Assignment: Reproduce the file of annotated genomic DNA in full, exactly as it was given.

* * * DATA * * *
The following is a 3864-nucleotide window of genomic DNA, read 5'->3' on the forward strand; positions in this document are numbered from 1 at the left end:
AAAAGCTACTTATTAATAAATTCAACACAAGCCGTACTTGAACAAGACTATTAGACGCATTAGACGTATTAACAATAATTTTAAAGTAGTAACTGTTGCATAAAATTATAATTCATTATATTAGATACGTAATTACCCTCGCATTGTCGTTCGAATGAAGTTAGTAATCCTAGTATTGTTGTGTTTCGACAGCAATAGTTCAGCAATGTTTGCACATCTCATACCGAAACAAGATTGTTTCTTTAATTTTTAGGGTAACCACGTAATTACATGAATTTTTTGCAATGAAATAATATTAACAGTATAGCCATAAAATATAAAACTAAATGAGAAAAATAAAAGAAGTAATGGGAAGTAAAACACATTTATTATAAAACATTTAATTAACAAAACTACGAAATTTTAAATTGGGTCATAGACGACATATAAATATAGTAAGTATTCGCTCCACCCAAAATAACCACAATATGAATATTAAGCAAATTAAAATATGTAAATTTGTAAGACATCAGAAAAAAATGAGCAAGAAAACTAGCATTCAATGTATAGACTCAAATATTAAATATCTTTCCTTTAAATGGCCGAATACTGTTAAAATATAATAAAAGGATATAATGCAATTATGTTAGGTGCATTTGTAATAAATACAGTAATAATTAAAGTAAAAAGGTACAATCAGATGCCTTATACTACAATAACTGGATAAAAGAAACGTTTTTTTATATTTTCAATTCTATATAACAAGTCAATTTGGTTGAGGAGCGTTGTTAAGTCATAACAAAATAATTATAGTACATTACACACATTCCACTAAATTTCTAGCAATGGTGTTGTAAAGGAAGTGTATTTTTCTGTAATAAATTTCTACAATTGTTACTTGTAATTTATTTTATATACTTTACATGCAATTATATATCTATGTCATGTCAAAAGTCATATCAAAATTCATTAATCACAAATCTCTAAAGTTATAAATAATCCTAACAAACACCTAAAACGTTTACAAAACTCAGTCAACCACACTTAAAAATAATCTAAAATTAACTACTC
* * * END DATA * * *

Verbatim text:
The following is a 3864-nucleotide window of genomic DNA, read 5'->3' on the forward strand; positions in this document are numbered from 1 at the left end:
AAAAGCTACTTATTAATAAATTCAACACAAGCCGTACTTGAACAAGACTATTAGACGCATTAGACGTATTAACAATAATTTTAAAGTAGTAACTGTTGCATAAAATTATAATTCATTATATTAGATACGTAATTACCCTCGCATTGTCGTTCGAATGAAGTTAGTAATCCTAGTATTGTTGTGTTTCGACAGCAATAGTTCAGCAATGTTTGCACATCTCATACCGAAACAAGATTGTTTCTTTAATTTTTAGGGTAACCACGTAATTACATGAATTTTTTGCAATGAAATAATATTAACAGTATAGCCATAAAATATAAAACTAAATGAGAAAAATAAAAGAAGTAATGGGAAGTAAAACACATTTATTATAAAACATTTAATTAACAAAACTACGAAATTTTAAATTGGGTCATAGACGACATATAAATATAGTAAGTATTCGCTCCACCCAAAATAACCACAATATGAATATTAAGCAAATTAAAATATGTAAATTTGTAAGACATCAGAAAAAAATGAGCAAGAAAACTAGCATTCAATGTATAGACTCAAATATTAAATATCTTTCCTTTAAATGGCCGAATACTGTTAAAATATAATAAAAGGATATAATGCAATTATGTTAGGTGCATTTGTAATAAATACAGTAATAATTAAAGTAAAAAGGTACAATCAGATGCCTTATACTACAATAACTGGATAAAAGAAACGTTTTTTTATATTTTCAATTCTATATAACAAGTCAATTTGGTTGAGGAGCGTTGTTAAGTCATAACAAAATAATTATAGTACATTACACACATTCCACTAAATTTCTAGCAATGGTGTTGTAAAGGAAGTGTATTTTTCTGTAATAAATTTCTACAATTGTTACTTGTAATTTATTTTATATACTTTACATGCAATTATATATCTATGTCATGTCAAAAGTCATATCAAAATTCATTAATCACAAATCTCTAAAGTTATAAATAATCCTAACAAACACCTAAAACGTTTACAAAACTCAGTCAACCACACTTAAAAATAATCTAAAATTAACTACTC